Artwork by revived-from-the-ashes on tumblr

Once the initial shock has worn off

I’m guessing Arya isn’t just going to change her mind and cooperate, so the only times she would see the light of day are very likely when the…let’s say monthly ritual of trying to get her to behave inevitably results in a beating, or Joffrey takes it into his head that someone needs to be punished for Robb’s victories. Something tells me he wouldn’t be averse to having both Stark girls stripped and beaten in front of him. The Kingsguard would learn quickly that Arya fights back instead of pleading; so whereas Sansa usually cries but takes her beatings like a good girl, Arya would have to be restrained (we know her well enough to perceive that she’d try anything from grabbing a poorly-placed dagger to simply running off, half naked or not). This means that her entire life would effectively alternate between long periods of isolation and vicious beatings. The problem here is when this way of living would eventually break her, the definition of ‘break’ being key here. Think of the horrors that Arya experiences, the torturing she witnesses and the killing that she sees, hears and does in the books. Do these things ‘break’ her? Think about the stereotypical image of a ‘broken’ person: ‘running on autopilot’, emotionally numb, not caring if they live or die. Yes, Arya definitely has a powerful survival instinct and does indeed care whether or not she lives or dies: she has a List of kills to do. But what about her emotions? Arya’s primary feelings when considering herself and her life are shame, fear and anger, which lead to a sort of lack of consciousness that she is human at all, and that dreadful pronouncement that she has a hole where her heart used to be. There’s a precarious, artificial calmness on the surface and in her mind that can be shattered at any moment, the ever-present fire inside losing none of its intensity. But because she fears being kicked out by the Faceless Men (and because she genuinely wants to join them), she’s no longer free to do anything she wants. She can’t be herself anymore, both literally and figuratively. So she’ll present an outward mirage of calm: inside, she’s terrified, alive, with no idea what to do about it and no idea how to find out except to keep on living, and learn. Sounds a lot like Sansa, doesn’t it?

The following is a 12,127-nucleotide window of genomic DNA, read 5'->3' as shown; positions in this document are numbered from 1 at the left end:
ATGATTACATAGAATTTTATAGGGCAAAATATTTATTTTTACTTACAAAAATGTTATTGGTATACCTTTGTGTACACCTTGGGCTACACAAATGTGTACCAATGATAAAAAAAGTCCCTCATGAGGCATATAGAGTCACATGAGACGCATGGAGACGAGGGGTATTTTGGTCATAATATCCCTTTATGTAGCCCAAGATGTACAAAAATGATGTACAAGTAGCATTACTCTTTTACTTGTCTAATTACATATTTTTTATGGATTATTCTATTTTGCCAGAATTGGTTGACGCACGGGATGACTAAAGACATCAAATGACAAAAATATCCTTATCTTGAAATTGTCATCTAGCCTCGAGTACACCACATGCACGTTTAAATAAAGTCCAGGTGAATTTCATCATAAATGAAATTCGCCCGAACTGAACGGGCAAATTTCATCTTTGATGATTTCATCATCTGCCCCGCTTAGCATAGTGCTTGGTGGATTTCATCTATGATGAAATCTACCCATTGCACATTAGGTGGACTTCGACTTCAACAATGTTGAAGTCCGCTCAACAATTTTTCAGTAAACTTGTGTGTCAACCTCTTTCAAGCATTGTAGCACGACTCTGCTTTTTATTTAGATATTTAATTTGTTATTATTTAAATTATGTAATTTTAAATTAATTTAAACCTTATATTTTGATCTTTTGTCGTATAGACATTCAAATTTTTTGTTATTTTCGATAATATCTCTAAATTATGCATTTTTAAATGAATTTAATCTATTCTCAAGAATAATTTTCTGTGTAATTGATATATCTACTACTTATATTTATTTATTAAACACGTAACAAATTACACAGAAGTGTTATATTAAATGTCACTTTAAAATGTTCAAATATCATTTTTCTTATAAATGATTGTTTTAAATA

Back in our imaginary universe, alternating between confinement and beatings may very well be a longer process than murder and torture in the books, but they would eventually have the same ultimate effect in turning her into an automaton that’s also a ticking bomb. At some point, Arya would realise that she stands a better chance of escaping and surviving by keeping her mouth shut, cooperating and observing. When this would actually occur is anyone’s guess, though after the Red Wedding seems most likely, for obvious reasons. And when Arya would eventually come to this decision, she would have to do what Sansa does every single day: smile, be polite to every Lannister she sees, participate in court life, pretend she’s a guest instead of a hostage and pray that she doesn’t get killed. A life of walking on broken shards of glass that would be a serious challenge to her already-tried nerves (remember she won’t have had the emotionally-hardening experiences of A Clash of Kings onwards and will also be suffering from cabin fever) and very likely turn her into a quivering wreck with an inexplicably strong survival instinct. In other words, it’d turn her into another version of Sansa.

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Another thing Arya would certainly have done in Sansa’s place is attempt to escape. Since we should give her the credit of being able to hold out for at least a few months, if not longer, we should consider the possibility of Littlefinger’s scheme to spirit Sansa away after Joffrey’s wedding either including or excluding her. Both are possible. Littlefinger might only be interested in the eldest Stark girl for obvious reasons and therefore not pay much heed to leaving the youngest behind. But then he’d also have a considerable hand of cards in his pocket if he had both Stark girls under his control, so he might very well take them both (and hopefully put someone apart from Ser Dontos in charge). His decision to take Arya along would no doubt be motivated by how much he would stand to lose from her marriage to Ramsay Bolton. We’re never told if he knows about this, or if the idea had even been conceived of when he first started making his plans…nah. Even if he did know about the Bolton marriage, the temptations of the intrigues he could hatch with control of both Stark daughters would be too great to resist. So Arya goes along. Then what? While it’s impossible to answer this question without getting dangerously close to inventing instead of speculating, the point is still the same: we have both Stark sisters traumatised and emotionally-repressed, pawns in a game they don’t understand, both ‘handling’ their situation in the same way. Tiptoeing, swallowing fear and escaping.